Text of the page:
Since returning from a three week trip to Europe on September 6, I’ve had some time to reflect on some of my experiences there. It strikes me that visiting another country has multiple benefits, including
1) seeing other people’s creative solutions to problems that can help our own (roundabouts - after I stopped screaming and peeked through my fingers, I realized they really do work! Fortunately, I wasn’t driving…),
2) seeing how some problems (homelessness, which was evident everywhere we went) seem insurmountable globally,
3) seeing how history has changed the way people understand and approach problems (Brexit, which several Brits confided was a big mistake - Britain has apparently still not gotten to the point of view that it is, in fact, no longer an empire), and
4) seeing other people's ideas about what constitutes beauty (I found the street art entrancing, the museum art not so much), etc.
Everywhere we went, the world was changing and humans were reacting and adjusting to that change, in good and not-so-good ways. These current changes seem like modern occurrences because you and I are living them, and we’re hearing about them constantly through news outlets and social media, but actually, the same problems and changes have been going on for millennia.
A few weeks ago, I came upon this enchanting story about Franz Kafka, the brilliant but short lived absurdist German author. Kafka was quite a complicated being, with some accounts describing some kind of personality disorder bordering on schizophrenia, sexual aberrations (he never married, but had several lovers), and he suffered from things like under confidence and bulimia. There is no way to know how much of the following story is true, having taken place a century ago, but I think it has an important message, and so share it with you.
At 40, Franz Kafka (1883-1924), who never married and had no children, was walking through a park one day in Berlin when he met a girl who was crying because she had lost her favorite doll. She and Kafka searched for the doll unsuccessfully.
Kafka told her to meet him there the next day and they would come back to look for her.
The next day, when they had not yet found the doll, Kafka gave the girl a letter "written" by the doll saying "please don't cry. I took a trip to see the world. I will write to you about my adventures."
Thus began a story which continued until the end of Kafka's life.
During their meetings, Kafka read the letters of the doll carefully written with adventures and conversations that the girl found adorable.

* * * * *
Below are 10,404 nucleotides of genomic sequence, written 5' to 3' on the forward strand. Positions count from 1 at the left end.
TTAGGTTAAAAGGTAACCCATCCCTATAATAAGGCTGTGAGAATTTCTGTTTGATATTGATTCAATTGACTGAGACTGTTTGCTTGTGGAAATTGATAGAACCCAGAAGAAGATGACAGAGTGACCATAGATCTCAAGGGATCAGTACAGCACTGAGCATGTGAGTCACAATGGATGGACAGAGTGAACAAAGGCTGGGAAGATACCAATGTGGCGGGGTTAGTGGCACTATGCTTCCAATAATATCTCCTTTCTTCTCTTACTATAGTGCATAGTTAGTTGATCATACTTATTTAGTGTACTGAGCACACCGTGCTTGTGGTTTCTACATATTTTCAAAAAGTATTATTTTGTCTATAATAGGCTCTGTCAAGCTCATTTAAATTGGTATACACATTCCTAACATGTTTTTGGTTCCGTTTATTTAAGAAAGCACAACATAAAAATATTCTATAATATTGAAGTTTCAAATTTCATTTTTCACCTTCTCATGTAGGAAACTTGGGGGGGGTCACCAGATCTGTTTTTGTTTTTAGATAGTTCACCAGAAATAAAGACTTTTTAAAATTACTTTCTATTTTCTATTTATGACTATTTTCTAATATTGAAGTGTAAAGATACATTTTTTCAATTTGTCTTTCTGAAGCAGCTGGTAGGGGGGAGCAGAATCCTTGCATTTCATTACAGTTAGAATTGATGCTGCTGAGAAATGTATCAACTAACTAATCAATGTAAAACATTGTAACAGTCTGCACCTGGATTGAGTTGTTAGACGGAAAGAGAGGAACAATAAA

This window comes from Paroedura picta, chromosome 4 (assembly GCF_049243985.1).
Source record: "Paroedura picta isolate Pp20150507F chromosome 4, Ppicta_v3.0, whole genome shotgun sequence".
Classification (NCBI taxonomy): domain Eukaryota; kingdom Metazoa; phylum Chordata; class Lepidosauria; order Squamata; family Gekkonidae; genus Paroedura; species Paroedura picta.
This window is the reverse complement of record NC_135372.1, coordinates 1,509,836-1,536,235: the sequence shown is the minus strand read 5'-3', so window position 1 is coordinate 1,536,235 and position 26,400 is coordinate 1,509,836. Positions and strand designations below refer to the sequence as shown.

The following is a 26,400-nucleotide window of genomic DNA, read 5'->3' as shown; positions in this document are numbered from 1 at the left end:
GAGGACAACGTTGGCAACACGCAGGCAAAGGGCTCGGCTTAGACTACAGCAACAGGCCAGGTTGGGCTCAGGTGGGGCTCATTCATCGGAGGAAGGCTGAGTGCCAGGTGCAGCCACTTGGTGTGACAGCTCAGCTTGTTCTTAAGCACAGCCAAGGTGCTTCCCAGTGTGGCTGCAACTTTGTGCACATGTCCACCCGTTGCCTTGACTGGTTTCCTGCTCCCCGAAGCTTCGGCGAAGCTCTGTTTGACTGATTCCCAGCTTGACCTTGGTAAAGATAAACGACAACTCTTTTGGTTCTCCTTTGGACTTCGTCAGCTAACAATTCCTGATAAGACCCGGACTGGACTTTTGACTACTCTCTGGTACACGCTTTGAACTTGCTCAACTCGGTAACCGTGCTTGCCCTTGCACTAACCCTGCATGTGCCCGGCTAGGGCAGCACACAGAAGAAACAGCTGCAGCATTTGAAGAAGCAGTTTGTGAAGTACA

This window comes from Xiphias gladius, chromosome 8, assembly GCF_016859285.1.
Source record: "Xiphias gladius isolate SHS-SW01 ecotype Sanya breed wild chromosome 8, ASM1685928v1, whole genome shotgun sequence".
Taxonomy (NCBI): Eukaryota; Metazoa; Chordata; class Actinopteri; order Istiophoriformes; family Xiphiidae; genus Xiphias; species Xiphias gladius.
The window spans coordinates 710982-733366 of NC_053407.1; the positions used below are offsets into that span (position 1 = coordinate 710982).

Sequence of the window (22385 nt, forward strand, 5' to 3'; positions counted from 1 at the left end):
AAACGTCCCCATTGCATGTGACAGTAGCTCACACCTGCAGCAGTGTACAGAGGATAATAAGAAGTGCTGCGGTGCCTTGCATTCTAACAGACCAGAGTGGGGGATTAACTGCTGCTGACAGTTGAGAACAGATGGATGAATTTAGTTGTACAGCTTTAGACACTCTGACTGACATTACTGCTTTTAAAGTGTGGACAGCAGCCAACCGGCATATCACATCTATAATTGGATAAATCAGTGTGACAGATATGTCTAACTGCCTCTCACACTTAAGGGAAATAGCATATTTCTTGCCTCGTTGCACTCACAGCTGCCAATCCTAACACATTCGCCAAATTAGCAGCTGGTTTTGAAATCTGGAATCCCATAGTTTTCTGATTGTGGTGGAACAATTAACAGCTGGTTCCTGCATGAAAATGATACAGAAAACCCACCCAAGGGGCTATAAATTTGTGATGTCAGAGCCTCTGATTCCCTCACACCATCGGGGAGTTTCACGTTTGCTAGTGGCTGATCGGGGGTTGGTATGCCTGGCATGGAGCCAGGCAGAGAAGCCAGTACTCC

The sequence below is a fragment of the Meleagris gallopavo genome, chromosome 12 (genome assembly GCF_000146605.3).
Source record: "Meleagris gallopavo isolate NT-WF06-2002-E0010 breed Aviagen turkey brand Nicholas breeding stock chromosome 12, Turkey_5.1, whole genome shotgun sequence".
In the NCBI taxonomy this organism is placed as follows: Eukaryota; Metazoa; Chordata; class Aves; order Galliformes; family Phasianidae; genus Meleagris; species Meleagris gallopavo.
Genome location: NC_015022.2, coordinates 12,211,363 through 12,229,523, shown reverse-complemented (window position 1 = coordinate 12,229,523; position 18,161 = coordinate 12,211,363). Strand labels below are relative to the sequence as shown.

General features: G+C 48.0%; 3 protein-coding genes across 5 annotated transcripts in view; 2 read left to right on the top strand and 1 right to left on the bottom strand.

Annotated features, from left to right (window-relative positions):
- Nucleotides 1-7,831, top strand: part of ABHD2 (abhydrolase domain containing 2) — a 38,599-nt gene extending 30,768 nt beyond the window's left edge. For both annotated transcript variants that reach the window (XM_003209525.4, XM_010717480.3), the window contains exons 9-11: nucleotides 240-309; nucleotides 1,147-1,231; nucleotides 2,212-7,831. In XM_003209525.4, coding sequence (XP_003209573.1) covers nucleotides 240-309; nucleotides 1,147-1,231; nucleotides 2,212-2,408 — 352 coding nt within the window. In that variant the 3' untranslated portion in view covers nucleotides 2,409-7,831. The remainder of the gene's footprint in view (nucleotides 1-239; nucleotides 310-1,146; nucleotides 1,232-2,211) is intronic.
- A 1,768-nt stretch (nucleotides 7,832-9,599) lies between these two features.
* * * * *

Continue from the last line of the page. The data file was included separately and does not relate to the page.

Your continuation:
Finally, Kafka brought back the doll (he bought one) that had returned to Berlin.
"It doesn't look like my doll at all," said the girl.
Kafka handed her another letter in which the doll wrote: "my travels have changed me." The little girl hugged the new doll and brought the doll with her to her happy home.
A year later Kafka died.
Many years later, the now-adult girl found a letter inside the doll. In the tiny letter signed by Kafka it was written:
"Everything you love will probably be lost, but in the end, love will return in another way."
First of all, what a great way to inspire a child to dream about her own future! But what else is meant by this missive? Certainly, embrace change, it's inevitable for growth, and we may be surprised by the outcome. It is up to us to then consciously and intentionally create connections that move us forward.
But, it’s not that easy, is it? When I think of the times in my life when change was painful (and let’s face it, even something we originally label “good” change can surprise us later on with its stressors), I didn’t know how I would get through it. My children grew up and left to start their own lives, my pets died, I moved to a new part of the country and began as an outsider to try and fit into a highly competitive freelancing community, my sister’s husband passed away at a fairly young age, both my parents died, my mother after a horrible few years of dementia - these changes all require strength, resilience and adjustment, and sometimes a period of grieving. But more than that, they also require looking forward, wondering, curiosity, and absolutely no regret, if we are to survive them.
Embracing change creatively is actually the antidote to change itself. I hear people constantly bemoan big issues like climate change, income disparity, racial and gender injustice, etc. But those things are all ultimately resolvable, and could lead us to solutions that over time will constitute a much better and stable world. We have no idea what technology will come along in the next decade to completely override the climate implications we see today. And the concept of things like a basic minimum income is already reality in some places, including the United States!
I write about human creativity, not only because it fascinates me, but because I think it will save our sweet blue planet. You are part of that evolution. Travel (and by that I mean read a book, go somewhere near or far you’ve never been before, watch a movie that wouldn’t be your first choice, meet a new person), stay curious, try learning something new, exercise your creative options and look forward to the change these things bring. Don’t expect it to all turn out okay, but change your expectations to enable your own growth.